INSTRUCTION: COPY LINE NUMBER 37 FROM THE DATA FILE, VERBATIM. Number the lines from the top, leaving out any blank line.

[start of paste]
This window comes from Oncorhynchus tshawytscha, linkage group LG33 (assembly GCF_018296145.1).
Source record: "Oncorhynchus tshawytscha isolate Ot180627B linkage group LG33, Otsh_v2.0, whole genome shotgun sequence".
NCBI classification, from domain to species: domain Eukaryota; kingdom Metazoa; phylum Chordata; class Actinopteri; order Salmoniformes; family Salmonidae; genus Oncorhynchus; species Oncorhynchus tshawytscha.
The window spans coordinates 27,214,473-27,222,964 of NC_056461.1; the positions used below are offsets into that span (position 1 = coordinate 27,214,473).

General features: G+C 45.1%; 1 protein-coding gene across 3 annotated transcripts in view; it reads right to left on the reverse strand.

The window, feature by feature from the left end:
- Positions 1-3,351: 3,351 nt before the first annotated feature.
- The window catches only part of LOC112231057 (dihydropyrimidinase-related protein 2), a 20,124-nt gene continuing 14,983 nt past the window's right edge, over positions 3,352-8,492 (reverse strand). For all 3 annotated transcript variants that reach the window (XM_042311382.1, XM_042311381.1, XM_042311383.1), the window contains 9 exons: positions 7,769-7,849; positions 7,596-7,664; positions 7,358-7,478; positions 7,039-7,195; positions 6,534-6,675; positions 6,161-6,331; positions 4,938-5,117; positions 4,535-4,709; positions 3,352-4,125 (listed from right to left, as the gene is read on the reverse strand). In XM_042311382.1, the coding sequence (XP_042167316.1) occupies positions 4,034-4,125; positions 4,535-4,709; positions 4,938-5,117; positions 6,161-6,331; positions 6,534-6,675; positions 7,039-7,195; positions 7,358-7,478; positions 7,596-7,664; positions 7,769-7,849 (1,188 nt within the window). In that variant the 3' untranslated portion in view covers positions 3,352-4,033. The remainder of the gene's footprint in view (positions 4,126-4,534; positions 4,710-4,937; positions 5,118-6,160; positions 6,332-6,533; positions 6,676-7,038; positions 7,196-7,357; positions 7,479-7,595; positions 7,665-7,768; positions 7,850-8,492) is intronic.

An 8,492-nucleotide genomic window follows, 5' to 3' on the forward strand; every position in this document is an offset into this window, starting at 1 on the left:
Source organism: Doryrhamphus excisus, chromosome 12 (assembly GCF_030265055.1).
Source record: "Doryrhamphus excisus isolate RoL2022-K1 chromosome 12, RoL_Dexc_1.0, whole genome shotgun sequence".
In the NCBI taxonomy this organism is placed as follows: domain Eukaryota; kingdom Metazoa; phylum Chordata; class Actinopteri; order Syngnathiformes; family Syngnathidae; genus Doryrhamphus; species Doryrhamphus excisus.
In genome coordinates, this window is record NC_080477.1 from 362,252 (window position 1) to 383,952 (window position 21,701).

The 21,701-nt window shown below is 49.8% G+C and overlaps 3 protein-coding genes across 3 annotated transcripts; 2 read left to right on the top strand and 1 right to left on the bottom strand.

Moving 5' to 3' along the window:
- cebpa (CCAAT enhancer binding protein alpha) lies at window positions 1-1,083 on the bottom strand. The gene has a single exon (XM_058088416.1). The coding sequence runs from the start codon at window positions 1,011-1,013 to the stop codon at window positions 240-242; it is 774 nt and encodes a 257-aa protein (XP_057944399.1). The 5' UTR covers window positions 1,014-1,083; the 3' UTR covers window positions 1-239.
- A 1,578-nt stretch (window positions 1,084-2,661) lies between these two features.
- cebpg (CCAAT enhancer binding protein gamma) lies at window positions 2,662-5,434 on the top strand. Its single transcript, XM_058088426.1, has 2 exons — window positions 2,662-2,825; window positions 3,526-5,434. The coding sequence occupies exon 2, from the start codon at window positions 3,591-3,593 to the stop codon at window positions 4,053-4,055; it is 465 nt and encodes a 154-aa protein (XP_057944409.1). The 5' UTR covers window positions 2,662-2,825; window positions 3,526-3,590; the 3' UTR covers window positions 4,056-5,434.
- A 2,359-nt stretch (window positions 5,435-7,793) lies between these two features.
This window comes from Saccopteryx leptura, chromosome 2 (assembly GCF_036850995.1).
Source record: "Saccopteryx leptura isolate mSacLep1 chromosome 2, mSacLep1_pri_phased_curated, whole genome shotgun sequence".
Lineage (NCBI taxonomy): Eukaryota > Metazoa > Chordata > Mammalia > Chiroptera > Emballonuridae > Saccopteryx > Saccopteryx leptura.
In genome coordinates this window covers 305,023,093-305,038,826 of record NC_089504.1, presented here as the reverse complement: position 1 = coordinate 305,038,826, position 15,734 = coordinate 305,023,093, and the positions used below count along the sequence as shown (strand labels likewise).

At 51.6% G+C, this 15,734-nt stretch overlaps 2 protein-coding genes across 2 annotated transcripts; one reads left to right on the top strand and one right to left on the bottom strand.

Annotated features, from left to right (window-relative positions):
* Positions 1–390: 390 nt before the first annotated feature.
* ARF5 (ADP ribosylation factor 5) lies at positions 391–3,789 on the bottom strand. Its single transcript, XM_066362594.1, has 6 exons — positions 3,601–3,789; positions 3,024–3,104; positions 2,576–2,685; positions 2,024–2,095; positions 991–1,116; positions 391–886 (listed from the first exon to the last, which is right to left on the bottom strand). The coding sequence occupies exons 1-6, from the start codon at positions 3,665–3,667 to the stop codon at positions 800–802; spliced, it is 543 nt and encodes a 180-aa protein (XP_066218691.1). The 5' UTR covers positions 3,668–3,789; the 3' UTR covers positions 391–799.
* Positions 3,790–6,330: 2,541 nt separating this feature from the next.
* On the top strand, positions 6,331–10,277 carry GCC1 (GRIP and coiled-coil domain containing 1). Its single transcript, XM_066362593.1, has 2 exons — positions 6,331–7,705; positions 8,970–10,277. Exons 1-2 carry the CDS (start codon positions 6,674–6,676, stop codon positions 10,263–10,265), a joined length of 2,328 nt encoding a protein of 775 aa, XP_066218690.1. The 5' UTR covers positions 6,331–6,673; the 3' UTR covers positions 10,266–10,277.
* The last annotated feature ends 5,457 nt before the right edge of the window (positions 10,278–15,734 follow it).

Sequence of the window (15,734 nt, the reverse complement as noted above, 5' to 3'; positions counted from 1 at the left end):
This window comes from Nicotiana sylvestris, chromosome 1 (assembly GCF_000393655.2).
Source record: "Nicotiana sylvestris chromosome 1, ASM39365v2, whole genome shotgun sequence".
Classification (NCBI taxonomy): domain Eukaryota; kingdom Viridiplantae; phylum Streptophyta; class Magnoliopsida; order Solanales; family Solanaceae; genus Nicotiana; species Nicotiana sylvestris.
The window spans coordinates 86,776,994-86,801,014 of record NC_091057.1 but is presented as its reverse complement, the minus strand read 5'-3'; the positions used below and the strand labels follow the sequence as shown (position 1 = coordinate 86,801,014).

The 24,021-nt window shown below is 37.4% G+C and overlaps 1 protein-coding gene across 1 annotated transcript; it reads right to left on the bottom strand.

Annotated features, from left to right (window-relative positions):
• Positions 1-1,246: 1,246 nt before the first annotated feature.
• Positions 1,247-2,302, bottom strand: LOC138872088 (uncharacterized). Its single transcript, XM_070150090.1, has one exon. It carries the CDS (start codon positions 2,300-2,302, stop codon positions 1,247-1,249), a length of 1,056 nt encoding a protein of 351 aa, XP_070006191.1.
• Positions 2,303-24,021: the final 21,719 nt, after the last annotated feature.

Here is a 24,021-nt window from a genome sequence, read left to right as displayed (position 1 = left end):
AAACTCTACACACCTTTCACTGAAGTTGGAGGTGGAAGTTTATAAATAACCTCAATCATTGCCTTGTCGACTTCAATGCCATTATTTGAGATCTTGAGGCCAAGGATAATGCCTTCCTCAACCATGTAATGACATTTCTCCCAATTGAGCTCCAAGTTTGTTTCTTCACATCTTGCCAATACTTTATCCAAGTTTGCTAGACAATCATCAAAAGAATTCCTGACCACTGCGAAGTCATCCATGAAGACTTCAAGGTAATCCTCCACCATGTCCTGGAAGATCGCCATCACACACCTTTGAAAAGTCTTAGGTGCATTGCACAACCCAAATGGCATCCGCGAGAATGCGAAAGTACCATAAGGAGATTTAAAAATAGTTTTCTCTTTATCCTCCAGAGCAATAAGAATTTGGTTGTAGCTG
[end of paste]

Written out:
Annotated features, from left to right (window-relative positions):